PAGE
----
Great passers haven't been bothered that way.
Joe Montana used to do two other things: move and look.
And for Montana, more often than not, there was a payoff.
The films and tapes that might help Warner the most show Montana or Steve Young extemporizing on San Francisco's broken plays.
For both 49er quarterbacks, in close games, that was the difference.
* * * *
Ram Fast Break Fastest Ever
The fast break is a disruptive weapon, and, when the the St. Louis offensive team works it properly, it disrupts both the defense and offense of all opponents.
The Rams were down 7-0, and seemingly struggling in the first quarter Sunday, when their running back, Marshall Faulk, was suddenly wide open on a pass play that gained 52 yards.
Just then, if you reached for a second cup of coffee, you might have missed the next play, when wide receiver Isaac Bruce suddenly appeared in the end zone to catch Warner's 22-yard touchdown pass.
Thereafter, the Carolina offense, which had whisked 80 yards to its only touchdown from the opening kickoff, was never quite the same.
Warner, meanwhile, covered immense distances on the Rams' three touchdown drives, going 70, 80, and 78 yards and doing it in a hurry each time, suggesting once more that no prior Ram quarterback has ever moved so far so fast.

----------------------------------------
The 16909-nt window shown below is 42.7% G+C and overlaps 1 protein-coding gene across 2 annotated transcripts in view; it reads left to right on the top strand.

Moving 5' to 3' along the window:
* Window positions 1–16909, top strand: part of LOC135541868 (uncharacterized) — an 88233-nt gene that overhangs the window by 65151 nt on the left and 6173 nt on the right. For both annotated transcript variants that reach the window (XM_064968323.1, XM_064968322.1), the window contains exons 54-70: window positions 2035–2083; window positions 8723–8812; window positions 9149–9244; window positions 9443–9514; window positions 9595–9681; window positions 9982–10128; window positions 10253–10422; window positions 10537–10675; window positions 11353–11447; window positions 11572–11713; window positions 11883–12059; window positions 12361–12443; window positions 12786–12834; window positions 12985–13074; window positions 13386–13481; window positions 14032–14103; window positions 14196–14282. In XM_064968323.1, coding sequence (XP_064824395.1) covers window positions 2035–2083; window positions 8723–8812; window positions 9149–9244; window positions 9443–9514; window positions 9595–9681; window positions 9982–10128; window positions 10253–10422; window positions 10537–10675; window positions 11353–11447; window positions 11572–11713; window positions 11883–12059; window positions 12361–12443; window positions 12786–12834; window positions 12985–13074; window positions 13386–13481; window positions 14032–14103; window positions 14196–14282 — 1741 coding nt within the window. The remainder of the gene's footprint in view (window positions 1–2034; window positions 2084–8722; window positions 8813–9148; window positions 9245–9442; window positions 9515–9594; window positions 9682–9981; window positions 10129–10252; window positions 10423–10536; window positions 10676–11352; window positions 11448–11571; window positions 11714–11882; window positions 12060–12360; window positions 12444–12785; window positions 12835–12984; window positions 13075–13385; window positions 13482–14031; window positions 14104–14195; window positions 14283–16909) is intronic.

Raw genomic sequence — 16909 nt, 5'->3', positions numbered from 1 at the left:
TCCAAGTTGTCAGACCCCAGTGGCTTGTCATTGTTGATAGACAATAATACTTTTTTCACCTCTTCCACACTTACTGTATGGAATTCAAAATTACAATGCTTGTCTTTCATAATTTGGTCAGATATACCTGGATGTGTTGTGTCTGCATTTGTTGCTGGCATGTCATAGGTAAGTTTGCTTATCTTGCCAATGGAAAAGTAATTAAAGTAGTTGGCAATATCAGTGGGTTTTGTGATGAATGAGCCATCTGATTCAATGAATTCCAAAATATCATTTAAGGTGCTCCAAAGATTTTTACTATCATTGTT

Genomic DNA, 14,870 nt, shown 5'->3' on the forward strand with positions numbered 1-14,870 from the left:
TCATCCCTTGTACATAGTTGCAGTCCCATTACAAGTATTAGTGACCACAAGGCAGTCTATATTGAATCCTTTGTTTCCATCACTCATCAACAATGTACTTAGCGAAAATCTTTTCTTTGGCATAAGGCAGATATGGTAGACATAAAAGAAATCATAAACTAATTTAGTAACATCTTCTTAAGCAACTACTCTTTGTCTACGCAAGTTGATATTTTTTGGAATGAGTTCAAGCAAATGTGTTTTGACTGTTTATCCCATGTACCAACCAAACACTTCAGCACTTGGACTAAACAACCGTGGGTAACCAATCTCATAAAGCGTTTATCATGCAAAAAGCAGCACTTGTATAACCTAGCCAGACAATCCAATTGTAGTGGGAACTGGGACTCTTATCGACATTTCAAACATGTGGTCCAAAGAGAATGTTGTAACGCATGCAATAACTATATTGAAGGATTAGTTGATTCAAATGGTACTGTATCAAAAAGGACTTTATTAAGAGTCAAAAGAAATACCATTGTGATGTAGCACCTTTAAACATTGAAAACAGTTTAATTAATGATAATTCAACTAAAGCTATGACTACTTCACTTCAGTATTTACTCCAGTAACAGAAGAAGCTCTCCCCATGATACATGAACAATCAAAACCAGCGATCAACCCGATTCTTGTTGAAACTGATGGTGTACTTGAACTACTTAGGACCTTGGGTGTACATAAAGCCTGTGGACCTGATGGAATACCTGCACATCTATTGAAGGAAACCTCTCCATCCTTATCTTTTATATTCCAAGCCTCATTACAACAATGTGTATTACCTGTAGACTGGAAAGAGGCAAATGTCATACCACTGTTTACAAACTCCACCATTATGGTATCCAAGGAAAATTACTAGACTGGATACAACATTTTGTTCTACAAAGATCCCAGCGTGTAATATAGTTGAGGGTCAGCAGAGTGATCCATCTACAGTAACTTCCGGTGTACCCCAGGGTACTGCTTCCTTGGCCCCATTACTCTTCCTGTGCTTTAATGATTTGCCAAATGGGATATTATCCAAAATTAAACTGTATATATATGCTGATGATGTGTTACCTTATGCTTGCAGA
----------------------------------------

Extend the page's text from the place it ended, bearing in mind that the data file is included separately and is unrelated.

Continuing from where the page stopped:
His is a candidate for fastest-working team the league has ever seen.
* * * *
Czar Holmgren 'Uses' Galloway
In Seattle, the Seahawks' new coach, Mike Holmgren, is a candidate for the league's most powerful person since Vince Lombardi.
Having been assigned total control of the franchise by the club's new owners, Holmgren obviously decided, in his first move as CEO, to make an example of Joey Galloway, the wide receiver who wanted more money than Holmgren would pay and held out until last week in an unsuccessful effort to get it.
Clearly, the Seattle coach saw the holdout as an opportunity to teach the other Seahawks a useful lesson.
Galloway, whose catches beat Denver Sunday night in his first game back, 20-17, is the club's best player, and if Holmgren wouldn't give a salary raise to his best player, what hope did any other Seahawk have, this year or any year, in a salary argument with the coach?
From now on, Holmgren was saying, in effect, "I'll decide what each of you is worth, and give you each two decisions: Take it or leave it."
The money saved will help the Seahawks pay Holmgren his $4 million a year, the NFL's largest salary.
* * * *
What's an NFL Contract Worth?
In NFL labor relations, one question is this: Does a player under contract have a moral obligation to keep playing--or is he justified in holding out for more money?
Definitely, he has that moral obligation, in the opinion of the many sports fans who have been criticizing Galloway all season for his greedy reach.